Several jobs ago, I was a middle school dean of students. In charge of enforcing discipline, I regularly managed student situations that involved academic dishonesty, conflicts between classmates, and once–three young men caught walking on the school roof during recess.
In general, I loved my job, but keeping middle schoolers on the straight and narrow can sometimes feel like playing cards in a windstorm.
Dean of students at a middle school is a challenging job
I can’t remember if I’d seen the 10th kid that week for the same transgression or the same kid for the 10th transgression, but either way, I felt like my cards had most certainly been scattered. Defeated, I slumped to the cafeteria for my lunch break and sat down next to a colleague, who quickly noticed and inquired about my gloom. I think I was hoping for pity about my feelings of futility. Instead he slammed his fist and forearm down onto the table next to me, startling me upright.
“Do you know what this is?” he asked, glancing down at his own oversized arm. He’d played hoops in college and now served as our middle school basketball coach.
“Um, your arm?”
“No,” he replied sternly. “This is you.“
“And do you know what THIS is?” he asked, as he used his other hand to repeatedly punch his own arm pressed onto the tabletop. This time he didn’t even wait for my response. “The kids,” he said. “And do you know what happens to the kids if you’re not there?” He removed his arm from the table and slow motion punched at air where his arm had just been.
With nothing to stop his punch, he now extended his fisted hand as far as he could reach, before splaying and wiggling his fingers to simulate particles dissolving into the atmosphere. “Your students need to run into you,” he reminded me. “It’s their job….so you need to do yours.”
Kids need boundaries to feel safe
This was no pity party. Coach had given me a pep talk. His words reminded me that, despite the monotony that week, I was serving an important purpose. Kids need boundaries to feel safe. And when they don’t find one off the bat, youngsters often keep pushing and pushing until they finally hit some wall or another.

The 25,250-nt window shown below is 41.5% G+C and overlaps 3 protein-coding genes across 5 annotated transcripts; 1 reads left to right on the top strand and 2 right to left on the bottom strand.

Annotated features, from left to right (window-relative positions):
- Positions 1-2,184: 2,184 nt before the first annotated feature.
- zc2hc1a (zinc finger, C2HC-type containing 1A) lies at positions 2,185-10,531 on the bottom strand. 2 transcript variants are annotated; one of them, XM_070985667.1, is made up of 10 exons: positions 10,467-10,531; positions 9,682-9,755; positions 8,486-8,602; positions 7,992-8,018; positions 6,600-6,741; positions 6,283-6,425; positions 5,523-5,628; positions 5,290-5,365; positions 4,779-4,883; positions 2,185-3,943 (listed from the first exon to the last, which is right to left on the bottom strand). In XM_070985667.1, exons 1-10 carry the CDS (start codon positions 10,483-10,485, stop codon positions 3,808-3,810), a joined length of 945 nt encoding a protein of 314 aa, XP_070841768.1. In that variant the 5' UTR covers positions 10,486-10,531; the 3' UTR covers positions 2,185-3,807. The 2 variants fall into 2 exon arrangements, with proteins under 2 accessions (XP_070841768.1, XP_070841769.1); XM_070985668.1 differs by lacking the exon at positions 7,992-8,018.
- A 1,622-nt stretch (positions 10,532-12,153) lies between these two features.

That’s how they learn the difference between acceptable and unacceptable behaviors. Worn down and exhausted as I was, I still needed to gather up my cards and keep playing the game. My middle school students were relying on me.
Last week, I was walking with a neighbor, a fellow mom of teens, who reported being asked by the parent of much younger children how she’d somehow managed to raise such solid kids in today’s world, as though healthy teens were some sort of impossibility. My neighbor, parent of a dependable boundary pusher, had sort of scoffed at the question; she knew her children were just as wonderfully imperfect as the next mom’s.
Set reasonable boundaries for your teens and stick with them
But she also knew the answer: she and her husband had set reasonable parenting boundaries and didn’t waiver, give up, or shift position when their child repeatedly pushed limits…though it might have been much easier in the moment to do so.
Parents of healthy teens don’t condone underage substance use, but they do maintain open lines of communication in the event their child needs to lean on them in a crisis. They don’t move their child’s curfew to a later time to avoid uncomfortable arguments with a child who consistently arrives home late. Instead, parents of healthy teens dutifully, though sometimes warily enforce consequences. Every single time.
They set limits and expectations in keeping with safety and with their family values and explain the reasons for their rules to their kids. And they manage their own fears and worries while their children are busy bumping up against the world around them–exploring, failing, growing.
With love, they refuse to befriend their children, choosing instead to guide, mentor, question, cheer, and, yes, sometimes punish. In the end, parent-child relationships grow stronger for these efforts, and kids end up better able to self-regulate and better able to make sound decisions when it counts.
Like being a middle school dean of students, parenting can be a game of fortitude. Keeping our cards in a row and our boundaries in check can be challenging, especially in the face of strong adolescent winds. To all of my bedraggled parent allies, yours is important work, and the rewards are great. Stand strong and steady on.